Self-Regulation in Learning

Self-Regulation in Learning The Role of Language and Formative Assessment

Alison L. Bailey and Margaret Heritage
paper, 160 Pages
Pub. Date: April 2018
ISBN-13: 978-1-68253-167-9
Price: $31.00

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In their new book, Alison L. Bailey and Margaret Heritage illustrate how to help students become more self-regulated learners—that is, to be able to monitor and take charge of their own learning when working independently and in groups. Language provides the foundation for the development of self-regulatory skills, enabling students to express themselves and negotiate interactions with others; the demands of these self-regulatory processes in turn can support the development of rich vocabulary and social language skills. The authors also emphasize the role of formative assessment as a means of supporting students in engaging in language-rich, self-regulated learning.


The regulatory practices outlined in this book have been transformational in my practice as an educator of English language learners. Students are now active participants in their own learning process and the learning of others regardless of language proficiency. The opportunities for meaningful discourse and the application of academic and social linguistic structures are unmatched. — Jessica Richardson Kull, fourth-grade teacher, Sunnyside Unified School District, Tucson, Arizona

Bailey and Heritage skillfully interweave research, rich and annotated classroom examples, and practical suggestions for how to develop students’ self-, shared, and coregulation skills. The questions and tools at the end of key chapters support teachers’ self-evaluation in their own classrooms. Self-Regulation in Learning represents a powerful combination of research and practice. — Caroline Wylie, research director, Educational Testing Service

Self-Regulation in Learning provides educators with the guidance to train students in self-assessment: to model, to provide structured opportunities for reflection, and to encourage students to take next steps to meet their own goals. In my classes, not only are we now functioning together as a community of learners, but my students feel more in control of their own learning. — Julie M. Eilertsen, English teacher, Hamilton High School, Chandler, Arizona

Bailey and Heritage’s text promises to be a source of inspiration for teachers and leaders interested in promoting regulatory processes in the classroom. — Lottie Baker, Teachers College Record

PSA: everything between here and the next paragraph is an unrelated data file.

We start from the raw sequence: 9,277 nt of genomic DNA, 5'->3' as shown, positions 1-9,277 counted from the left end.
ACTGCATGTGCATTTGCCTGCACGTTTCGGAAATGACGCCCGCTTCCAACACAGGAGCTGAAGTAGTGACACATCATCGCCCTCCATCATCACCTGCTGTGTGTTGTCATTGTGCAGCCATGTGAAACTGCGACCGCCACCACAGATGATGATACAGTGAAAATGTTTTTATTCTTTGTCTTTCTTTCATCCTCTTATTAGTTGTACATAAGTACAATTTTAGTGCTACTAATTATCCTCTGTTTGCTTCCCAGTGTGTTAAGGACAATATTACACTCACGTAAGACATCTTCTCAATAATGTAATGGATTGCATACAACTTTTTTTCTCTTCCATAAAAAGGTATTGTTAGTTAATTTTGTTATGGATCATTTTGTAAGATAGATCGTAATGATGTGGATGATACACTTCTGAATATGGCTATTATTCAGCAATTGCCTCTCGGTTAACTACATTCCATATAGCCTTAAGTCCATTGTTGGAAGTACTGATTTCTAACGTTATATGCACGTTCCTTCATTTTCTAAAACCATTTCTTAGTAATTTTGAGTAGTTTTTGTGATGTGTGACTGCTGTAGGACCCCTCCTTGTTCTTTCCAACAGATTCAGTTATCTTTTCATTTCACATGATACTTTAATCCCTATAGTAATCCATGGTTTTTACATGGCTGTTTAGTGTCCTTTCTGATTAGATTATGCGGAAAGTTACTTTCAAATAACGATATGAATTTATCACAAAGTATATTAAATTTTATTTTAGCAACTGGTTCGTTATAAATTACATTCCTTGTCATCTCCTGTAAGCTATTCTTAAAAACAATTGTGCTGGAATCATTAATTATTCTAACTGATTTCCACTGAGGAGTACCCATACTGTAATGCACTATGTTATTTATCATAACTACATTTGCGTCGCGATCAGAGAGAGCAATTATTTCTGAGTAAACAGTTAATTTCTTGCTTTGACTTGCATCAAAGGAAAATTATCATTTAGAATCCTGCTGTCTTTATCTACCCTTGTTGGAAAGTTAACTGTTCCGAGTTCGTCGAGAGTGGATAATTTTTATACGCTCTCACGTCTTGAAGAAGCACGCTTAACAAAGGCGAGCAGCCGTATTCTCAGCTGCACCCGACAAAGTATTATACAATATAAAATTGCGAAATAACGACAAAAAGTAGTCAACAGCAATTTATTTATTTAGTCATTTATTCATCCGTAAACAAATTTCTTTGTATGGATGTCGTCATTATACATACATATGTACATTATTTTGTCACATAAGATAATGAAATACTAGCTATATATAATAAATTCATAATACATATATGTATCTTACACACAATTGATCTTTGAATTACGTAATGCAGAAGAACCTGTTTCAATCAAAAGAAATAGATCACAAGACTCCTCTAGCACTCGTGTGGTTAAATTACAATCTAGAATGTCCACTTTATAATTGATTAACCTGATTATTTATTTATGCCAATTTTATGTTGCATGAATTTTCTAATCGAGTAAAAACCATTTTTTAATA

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About the Authors

Alison L. Bailey is Professor of Human Development and Psychology at the University of California, Los Angeles. A graduate of Harvard University, Dr. Bailey is a developmental psycholinguist working on issues germane to children’s linguistic, social, and educational development. Her areas of research include first- and second-language acquisition, early literacy development, and academic-language pedagogy and assessment practices with school-age English learners. Her most recent books include Children’s Multilingual Development and Education: Fostering Linguistic Resources in Home and School Contexts (Cambridge University Press), with Anna Osipova, and Language, Literacy and Learning in the STEM Disciplines: How Language Counts for English Learners (Routledge), with Carolyn Maher and Louise Wilkinson. She serves as an advisory board member for numerous states and organizations developing next-generation English language assessments. She is a member of the National Assessment of Educational Progress (NAEP) Standing Committee on Reading (US Department of Education), the National Council on Measurement in Education (NCME) President’s Task Force on Classroom Assessment, and the National Academy of Sciences’ Consensus Committee on STEM and English Learners.

Margaret Heritage is an independent consultant in education. For her entire career, her work has spanned both research and practice. In addition to spending many years in her native England as a practitioner, a university teacher, and an inspector of schools, she had an extensive period at UCLA, first as principal of the laboratory school of the Graduate School of Education and Information Students and then as an Assistant Director at the National Center for Research on Evaluation, Standards and Student Testing (CRESST) UCLA. She has also taught in the Departments of Education at UCLA and Stanford. Her current work centers on how formative assessment supports regulatory processes. Her recent books include English Language Learners and the New Standards: Developing Language Content Knowledge and Analytical Practices in the Classroom (Harvard Education Press), with Aida Walqui and Robert Linquanti, and Using Assessment to Enhance Learning, Achievement, and Academic Self-Regulation (Routledge), with Heidi Andrade.

Table of Contents

Foreword by Linda Allal


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